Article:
Sep 8, 2023

One Hundred Years Ago

September 8, 2023

Today would have been my father’s 100th birthday. Carl Victor Fernelius was born at home in the small Utah town of South Weber on September 6, 1923. Although it was only one hundred years ago, my father was born into a world that was very different from today.


On the day Dad was born, the threshers were at my grandparents’ farm harvesting wheat. The neighbors all joined together to use a horse-drawn thresher, moving from one farm to another. The women at the farms prepared a large noontime dinner for the threshers. I’m guessing that on the day my dad was born, my grandmother was excused from cooking duties, but she was a tough woman. Dad was born in the morning, so I can’t be sure she didn’t join in by doing some lighter tasks.


In 1923, work horses were still common in rural Utah, and my family told the tale of the day my dad was born as being the last time the threshers used horses. By 1924, even in Utah, tractors had taken their place. My grandfather still used horses on his own farm, though. He loved them and could recognize any neighbor at a distance by the horses pulling their wagons – not by the men driving them. My dad was in his early twenties before the Ferneliuses bought their first tractor in the 1940s.


By 1923, my grandfather did have an automobile in which he drove his young family into town on Saturday afternoons. Despite this, Grandpa was secretly glad when winter came. He could take off the tires and put the car on blocks and hitch up his team to the old sled – his preferred method of transportation.


Like most parents, I’m sure Dad’s parents had high hopes for him. I suspect that they assumed those hopes would include Dad taking over their farm when they couldn’t handle it any longer. South Weber was a farming town, and virtually every man there was a farmer. South Weber was noted for its tree fruits such as apricots and cherries which seldom got nipped by spring frosts thanks to the canyon winds which kept the early morning frosts from settling. Tomatoes and peas were factory crops, and the creamery bought any excess milk the farm produced.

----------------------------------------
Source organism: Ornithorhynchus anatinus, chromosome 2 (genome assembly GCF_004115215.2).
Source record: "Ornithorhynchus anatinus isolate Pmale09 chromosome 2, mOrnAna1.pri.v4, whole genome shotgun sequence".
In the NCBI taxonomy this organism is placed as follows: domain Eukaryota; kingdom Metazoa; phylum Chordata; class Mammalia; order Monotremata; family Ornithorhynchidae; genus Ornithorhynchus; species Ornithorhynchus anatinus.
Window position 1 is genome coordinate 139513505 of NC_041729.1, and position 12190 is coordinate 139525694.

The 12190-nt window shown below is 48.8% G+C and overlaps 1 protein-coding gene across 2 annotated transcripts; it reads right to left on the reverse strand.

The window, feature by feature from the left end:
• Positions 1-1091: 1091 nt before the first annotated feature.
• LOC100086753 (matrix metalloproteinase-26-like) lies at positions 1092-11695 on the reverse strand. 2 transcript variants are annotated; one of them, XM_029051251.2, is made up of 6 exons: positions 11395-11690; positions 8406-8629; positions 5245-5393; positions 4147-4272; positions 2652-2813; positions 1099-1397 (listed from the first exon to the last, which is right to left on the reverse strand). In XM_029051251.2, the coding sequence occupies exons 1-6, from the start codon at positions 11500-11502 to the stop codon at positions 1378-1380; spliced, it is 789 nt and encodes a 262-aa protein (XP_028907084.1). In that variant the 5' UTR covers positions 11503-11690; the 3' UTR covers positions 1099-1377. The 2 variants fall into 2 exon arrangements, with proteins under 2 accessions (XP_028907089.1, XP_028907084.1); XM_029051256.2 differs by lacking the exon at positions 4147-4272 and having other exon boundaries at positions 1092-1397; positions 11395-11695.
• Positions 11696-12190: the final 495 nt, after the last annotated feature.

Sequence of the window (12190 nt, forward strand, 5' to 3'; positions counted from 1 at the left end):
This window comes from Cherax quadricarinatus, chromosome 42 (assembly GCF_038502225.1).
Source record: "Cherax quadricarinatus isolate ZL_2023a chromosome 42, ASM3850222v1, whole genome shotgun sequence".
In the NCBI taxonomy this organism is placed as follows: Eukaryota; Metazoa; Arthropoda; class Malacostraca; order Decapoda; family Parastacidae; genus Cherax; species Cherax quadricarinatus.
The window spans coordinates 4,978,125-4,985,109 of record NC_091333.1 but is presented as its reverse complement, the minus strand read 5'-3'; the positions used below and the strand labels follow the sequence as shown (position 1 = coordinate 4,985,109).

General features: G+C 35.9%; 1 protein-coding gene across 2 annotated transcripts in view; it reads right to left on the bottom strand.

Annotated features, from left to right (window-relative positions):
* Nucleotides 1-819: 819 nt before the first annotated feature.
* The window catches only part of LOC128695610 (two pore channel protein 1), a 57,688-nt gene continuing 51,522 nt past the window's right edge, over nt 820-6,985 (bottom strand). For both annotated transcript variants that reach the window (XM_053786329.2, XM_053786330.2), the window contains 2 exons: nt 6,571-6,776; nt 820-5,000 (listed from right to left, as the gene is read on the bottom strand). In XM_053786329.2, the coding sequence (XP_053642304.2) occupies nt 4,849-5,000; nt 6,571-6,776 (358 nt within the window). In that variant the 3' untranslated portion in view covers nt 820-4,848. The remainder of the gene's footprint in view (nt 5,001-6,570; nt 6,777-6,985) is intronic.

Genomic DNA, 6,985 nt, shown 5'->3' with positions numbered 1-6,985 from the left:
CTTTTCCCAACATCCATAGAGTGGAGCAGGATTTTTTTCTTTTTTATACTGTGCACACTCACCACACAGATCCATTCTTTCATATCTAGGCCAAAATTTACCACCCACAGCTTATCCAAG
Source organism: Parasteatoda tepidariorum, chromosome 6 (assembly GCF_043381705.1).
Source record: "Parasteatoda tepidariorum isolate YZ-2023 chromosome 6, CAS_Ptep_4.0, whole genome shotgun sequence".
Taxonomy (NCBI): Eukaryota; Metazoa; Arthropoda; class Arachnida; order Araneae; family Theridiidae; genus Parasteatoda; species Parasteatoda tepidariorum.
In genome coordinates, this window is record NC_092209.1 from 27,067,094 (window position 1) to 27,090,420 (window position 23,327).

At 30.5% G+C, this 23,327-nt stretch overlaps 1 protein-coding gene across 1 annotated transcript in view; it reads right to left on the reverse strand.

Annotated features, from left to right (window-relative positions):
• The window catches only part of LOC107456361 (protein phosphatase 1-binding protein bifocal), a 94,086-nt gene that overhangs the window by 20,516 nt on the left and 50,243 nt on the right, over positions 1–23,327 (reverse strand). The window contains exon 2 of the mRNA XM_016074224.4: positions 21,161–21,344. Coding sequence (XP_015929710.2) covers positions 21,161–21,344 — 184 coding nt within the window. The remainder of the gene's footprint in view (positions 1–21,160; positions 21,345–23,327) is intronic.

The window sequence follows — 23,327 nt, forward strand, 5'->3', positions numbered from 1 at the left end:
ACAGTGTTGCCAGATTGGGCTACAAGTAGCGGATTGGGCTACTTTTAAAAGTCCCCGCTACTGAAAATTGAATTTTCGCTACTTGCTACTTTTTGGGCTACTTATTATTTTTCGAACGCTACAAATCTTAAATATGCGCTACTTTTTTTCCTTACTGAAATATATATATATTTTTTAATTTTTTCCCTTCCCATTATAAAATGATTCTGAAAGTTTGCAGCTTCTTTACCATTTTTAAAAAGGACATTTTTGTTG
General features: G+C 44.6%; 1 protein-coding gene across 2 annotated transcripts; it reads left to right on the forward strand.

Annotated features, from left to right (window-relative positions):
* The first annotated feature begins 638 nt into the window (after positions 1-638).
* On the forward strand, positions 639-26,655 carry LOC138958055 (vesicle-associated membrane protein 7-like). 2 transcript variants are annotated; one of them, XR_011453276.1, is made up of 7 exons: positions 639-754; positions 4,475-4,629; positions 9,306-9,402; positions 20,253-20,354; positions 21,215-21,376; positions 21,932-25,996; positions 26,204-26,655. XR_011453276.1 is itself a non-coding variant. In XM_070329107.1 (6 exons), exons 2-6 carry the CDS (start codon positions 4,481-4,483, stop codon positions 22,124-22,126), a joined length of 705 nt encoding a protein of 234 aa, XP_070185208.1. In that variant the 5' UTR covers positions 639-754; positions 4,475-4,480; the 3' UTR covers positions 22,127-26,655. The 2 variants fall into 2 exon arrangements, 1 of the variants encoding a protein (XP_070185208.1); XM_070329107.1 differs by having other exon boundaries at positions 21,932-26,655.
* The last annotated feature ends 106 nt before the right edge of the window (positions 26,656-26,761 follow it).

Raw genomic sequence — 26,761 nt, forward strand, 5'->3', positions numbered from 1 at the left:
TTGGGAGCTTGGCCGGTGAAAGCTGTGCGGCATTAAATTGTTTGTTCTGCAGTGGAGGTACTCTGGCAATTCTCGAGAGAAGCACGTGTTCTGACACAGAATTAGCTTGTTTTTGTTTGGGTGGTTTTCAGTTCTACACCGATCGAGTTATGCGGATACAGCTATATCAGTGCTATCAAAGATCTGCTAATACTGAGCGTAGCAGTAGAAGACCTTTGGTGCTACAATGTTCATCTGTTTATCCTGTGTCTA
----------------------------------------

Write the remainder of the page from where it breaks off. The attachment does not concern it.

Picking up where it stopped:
My grandparents’ farm wasn’t large, but it easily supported a family. His parents believed it would support my dad’s when the time came. As it turned out, my dad tried farming but eventually became an accountant. A small family farm just couldn’t support a family by the time my dad was a man.


On the domestic side, my dad was born into a household with an indoor bathroom – not always a given in rural America in 1923. When my grandfather’s house was built in 1906, it didn’t include indoor plumbing. In 1918 when my grandfather married my grandmother, he added the bathroom.


The house also had electric lights and a radio in 1923, but not a refrigerator. It also didn’t have central heating. A coal-burning parlor stove plus the wood-burning kitchen stove provided the only heat. Consequently, the kitchen and living room were warm. The other rooms were icy. The sink and clawfoot tub in that new bathroom had to keep a small stream of water running on cold, winter nights to prevent the pipes from freezing.


The house only had one bedroom. When the family grew to three children, my grandfather added a lean-to addition with one bedroom for my dad’s two sisters and a small alcove for my dad. The rooms were not insulated and had no heating. My dad remembered waking up many a morning to see his bedside glass of water frozen solid.


By today’s standards, the Fernelius Family’s life in 1923 sounds spartan. By 1923 standards, especially in rural areas, it was a decent life. In only a hundred years, my dad’s life turned out to be very different from his parents and grandparents.


Carol Stetser